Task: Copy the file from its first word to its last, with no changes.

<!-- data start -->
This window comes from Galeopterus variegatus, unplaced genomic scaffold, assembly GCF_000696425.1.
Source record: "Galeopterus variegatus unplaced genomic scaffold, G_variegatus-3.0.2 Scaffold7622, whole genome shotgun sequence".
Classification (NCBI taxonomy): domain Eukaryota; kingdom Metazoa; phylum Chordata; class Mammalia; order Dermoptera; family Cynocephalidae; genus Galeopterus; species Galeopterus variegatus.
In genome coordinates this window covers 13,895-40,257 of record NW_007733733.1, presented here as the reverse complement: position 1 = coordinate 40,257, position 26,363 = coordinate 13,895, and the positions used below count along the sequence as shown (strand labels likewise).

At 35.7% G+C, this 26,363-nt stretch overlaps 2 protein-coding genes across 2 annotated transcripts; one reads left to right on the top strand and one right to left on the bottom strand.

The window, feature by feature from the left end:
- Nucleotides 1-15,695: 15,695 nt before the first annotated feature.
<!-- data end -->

This window comes from Galeopterus variegatus, unplaced genomic scaffold, assembly GCF_000696425.1.
Source record: "Galeopterus variegatus unplaced genomic scaffold, G_variegatus-3.0.2 Scaffold7622, whole genome shotgun sequence".
Classification (NCBI taxonomy): domain Eukaryota; kingdom Metazoa; phylum Chordata; class Mammalia; order Dermoptera; family Cynocephalidae; genus Galeopterus; species Galeopterus variegatus.
In genome coordinates this window covers 13,895-40,257 of record NW_007733733.1, presented here as the reverse complement: position 1 = coordinate 40,257, position 26,363 = coordinate 13,895, and the positions used below count along the sequence as shown (strand labels likewise).

At 35.7% G+C, this 26,363-nt stretch overlaps 2 protein-coding genes across 2 annotated transcripts; one reads left to right on the top strand and one right to left on the bottom strand.

The window, feature by feature from the left end:
- Nucleotides 1-15,695: 15,695 nt before the first annotated feature.